‘Melancholy’ at heart of Turkish films, says Oscars Academy chief
“Hüzün” is a word sometimes untranslatable. It is a theme, it is a feeling, it is a state of mind for many writers and film directors in Turkey. “Hüzün” means melancholy, and John Bailey, a cinematographer currently heading the Oscars Academy, says it is an integral part of Turkish film-making, as well as international ones.
Bailey is visiting Turkey with his wife Carol Littleton, the editor of “E.T,” as a jury member of the 12 Punto TRT Scriptwriting Days.
“That’s one of the strengths of Turkish cinema, so it’s important to stay true to what is the identity,” Bailey told the state-run Anadolu Agency in an interview.
“Hüzün [Melancholy] is a very important marker of Turkish emotional and aesthetic identity,” Bailey said, and added: “That’s something you should stay true to, don’t try to tell stories that do not come from the Turkish experience and the Turkish art.”
“Personal stories are very important, which is not to say that every film needs to be autobiographical,” Bailey said.
He said films are visual and detail-oriented, adding that the notion of close-ups and inserts tell a large story that is not based on dialogue.
“The more we can visualize and use images to tell the dramatic narrative and to reveal even emotion, the more powerful it [film] can be,” he added.
Bailey stressed that American films are largely based on dialogue, adding that it brings both the strength and the weakness to American cinema. “It’s actor performance, dialogue and story structure,” he said.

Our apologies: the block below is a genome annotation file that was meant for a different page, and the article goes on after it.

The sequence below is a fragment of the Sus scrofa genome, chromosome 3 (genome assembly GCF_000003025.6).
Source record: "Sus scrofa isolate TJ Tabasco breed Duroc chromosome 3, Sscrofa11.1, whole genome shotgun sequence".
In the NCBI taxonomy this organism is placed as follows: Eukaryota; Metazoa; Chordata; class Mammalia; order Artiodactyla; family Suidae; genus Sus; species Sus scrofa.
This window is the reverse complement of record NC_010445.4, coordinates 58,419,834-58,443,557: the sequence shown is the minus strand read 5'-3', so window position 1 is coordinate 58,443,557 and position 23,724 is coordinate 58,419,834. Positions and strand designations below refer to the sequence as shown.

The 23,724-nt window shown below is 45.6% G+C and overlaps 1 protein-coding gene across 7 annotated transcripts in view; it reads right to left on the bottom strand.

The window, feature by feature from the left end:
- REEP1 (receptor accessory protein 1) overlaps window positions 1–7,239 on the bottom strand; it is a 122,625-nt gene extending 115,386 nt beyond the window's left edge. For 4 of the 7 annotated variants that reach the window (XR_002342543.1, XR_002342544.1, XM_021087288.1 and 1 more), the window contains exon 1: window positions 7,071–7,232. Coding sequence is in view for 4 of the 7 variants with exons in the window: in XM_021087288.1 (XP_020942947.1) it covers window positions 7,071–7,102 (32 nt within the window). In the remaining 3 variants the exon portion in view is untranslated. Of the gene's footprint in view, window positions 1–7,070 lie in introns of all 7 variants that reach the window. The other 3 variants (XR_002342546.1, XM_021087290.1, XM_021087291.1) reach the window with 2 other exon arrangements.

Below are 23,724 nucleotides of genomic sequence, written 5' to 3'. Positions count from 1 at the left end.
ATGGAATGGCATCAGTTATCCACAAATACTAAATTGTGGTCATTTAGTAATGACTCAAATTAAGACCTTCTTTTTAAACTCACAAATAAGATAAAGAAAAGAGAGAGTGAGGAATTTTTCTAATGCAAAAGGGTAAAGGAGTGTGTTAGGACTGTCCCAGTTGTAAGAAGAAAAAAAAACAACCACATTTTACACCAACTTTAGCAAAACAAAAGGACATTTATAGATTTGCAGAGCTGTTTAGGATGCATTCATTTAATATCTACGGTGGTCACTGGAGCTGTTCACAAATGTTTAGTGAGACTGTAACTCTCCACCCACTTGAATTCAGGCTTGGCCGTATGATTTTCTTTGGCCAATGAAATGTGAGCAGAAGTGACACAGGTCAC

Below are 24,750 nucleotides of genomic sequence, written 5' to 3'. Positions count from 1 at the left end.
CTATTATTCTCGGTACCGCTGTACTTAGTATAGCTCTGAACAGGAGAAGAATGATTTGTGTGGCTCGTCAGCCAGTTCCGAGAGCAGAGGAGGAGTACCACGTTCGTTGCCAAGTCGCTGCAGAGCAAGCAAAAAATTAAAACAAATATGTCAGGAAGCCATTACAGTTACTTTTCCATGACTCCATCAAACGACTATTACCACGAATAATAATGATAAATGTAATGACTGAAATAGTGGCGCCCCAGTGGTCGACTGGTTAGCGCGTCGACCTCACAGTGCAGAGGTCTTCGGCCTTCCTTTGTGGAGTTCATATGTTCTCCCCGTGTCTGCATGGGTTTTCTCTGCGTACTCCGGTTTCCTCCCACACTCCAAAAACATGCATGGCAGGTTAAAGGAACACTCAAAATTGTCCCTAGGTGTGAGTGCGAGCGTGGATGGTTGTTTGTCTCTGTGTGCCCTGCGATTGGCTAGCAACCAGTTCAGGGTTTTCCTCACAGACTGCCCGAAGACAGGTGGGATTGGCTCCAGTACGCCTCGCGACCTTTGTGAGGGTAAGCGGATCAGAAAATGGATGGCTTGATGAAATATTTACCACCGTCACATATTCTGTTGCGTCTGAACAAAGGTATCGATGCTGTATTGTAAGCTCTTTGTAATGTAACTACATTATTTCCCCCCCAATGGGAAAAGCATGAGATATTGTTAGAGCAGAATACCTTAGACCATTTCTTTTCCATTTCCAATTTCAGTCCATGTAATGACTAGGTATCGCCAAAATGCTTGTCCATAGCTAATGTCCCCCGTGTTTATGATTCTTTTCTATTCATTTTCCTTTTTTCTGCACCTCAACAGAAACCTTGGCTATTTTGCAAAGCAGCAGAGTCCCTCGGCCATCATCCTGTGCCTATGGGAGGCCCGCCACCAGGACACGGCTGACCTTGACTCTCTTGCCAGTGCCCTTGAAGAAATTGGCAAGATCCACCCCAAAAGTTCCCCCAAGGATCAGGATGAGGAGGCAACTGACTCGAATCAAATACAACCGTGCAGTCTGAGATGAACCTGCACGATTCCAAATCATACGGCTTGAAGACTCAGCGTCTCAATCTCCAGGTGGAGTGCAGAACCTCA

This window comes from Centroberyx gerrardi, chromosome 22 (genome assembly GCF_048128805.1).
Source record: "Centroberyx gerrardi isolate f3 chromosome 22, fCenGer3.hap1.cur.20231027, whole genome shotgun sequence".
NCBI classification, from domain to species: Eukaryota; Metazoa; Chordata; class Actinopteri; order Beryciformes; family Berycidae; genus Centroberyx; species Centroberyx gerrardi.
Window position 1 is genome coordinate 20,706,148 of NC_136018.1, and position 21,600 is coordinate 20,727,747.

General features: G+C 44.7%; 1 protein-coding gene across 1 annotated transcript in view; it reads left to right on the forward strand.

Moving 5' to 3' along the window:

Bailey underscored that the question “could every story be a film?” is an ongoing question in the history of cinema, saying: “Many filmmakers have tried to expand the definition of what is cinema by embracing things that do not seem to be the part of the norm of film grammar. “That’s how we changed, how we expand the edges of cinema.”
Cinema and technique
Bailey said cinema is one of the most technical art forms, and stressed that a person without technical ability cannot make a film watchable.
“The technique is very important, but at the same time, technical ability or skill devoid of human experience is also not worth watching,” Bailey said, adding: “It’s a balance between technical, emotional and aesthetics; emotional coming from the heart, the human experience, the aesthetics from the art of cinema, the particular art language of cinema and the technical from the equipment we use.
“One of the things that is so exciting about cinema is the fact that you’re dealing with these at least three different characteristics and you’re trying to find the right balance among them.”
Bailey went on to say that technology in the equipment used in cinema is always changing, stressing that silent and black and white movies were made for over 30 years.
He said the notion of making a movie on a cell-phone is different than a 35-millimeter film camera.
“If you understand that you’re making a movie and you use the technology of the cell-phone, fine,” Bailey said. “There is a wonderful American film that was made by Sean Baker about three, four years ago called Tangerine. It was shot on an iPhone with an anamorphic squeeze attachment.”
“We live in such a dark, violent, aggressive time politically where people scream and yell and insult other people and I’m talking about our own culture obviously,” Bailey said, adding that these people “have the microphone and lot of public attention.”
“The only thing that we can do as creative people is be true to what we believe, what we think is important and just keep moving forward,” he said.